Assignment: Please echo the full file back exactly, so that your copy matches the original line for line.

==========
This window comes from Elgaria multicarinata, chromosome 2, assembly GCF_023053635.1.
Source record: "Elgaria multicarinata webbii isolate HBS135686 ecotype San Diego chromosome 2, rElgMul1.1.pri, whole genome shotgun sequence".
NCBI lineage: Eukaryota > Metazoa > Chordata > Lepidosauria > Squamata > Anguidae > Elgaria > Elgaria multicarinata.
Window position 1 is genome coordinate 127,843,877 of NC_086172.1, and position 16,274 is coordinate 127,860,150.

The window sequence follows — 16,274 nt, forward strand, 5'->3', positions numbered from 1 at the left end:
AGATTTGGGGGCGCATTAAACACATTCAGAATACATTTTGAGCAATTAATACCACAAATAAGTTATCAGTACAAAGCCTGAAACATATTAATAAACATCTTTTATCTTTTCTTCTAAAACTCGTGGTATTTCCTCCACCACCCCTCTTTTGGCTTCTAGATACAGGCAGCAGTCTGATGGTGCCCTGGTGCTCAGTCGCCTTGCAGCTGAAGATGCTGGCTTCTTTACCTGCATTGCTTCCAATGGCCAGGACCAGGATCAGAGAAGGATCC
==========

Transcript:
This window comes from Elgaria multicarinata, chromosome 2, assembly GCF_023053635.1.
Source record: "Elgaria multicarinata webbii isolate HBS135686 ecotype San Diego chromosome 2, rElgMul1.1.pri, whole genome shotgun sequence".
NCBI lineage: Eukaryota > Metazoa > Chordata > Lepidosauria > Squamata > Anguidae > Elgaria > Elgaria multicarinata.
Window position 1 is genome coordinate 127,843,877 of NC_086172.1, and position 16,274 is coordinate 127,860,150.

The window sequence follows — 16,274 nt, forward strand, 5'->3', positions numbered from 1 at the left end:
AGATTTGGGGGCGCATTAAACACATTCAGAATACATTTTGAGCAATTAATACCACAAATAAGTTATCAGTACAAAGCCTGAAACATATTAATAAACATCTTTTATCTTTTCTTCTAAAACTCGTGGTATTTCCTCCACCACCCCTCTTTTGGCTTCTAGATACAGGCAGCAGTCTGATGGTGCCCTGGTGCTCAGTCGCCTTGCAGCTGAAGATGCTGGCTTCTTTACCTGCATTGCTTCCAATGGCCAGGACCAGGATCAGAGAAGGATCC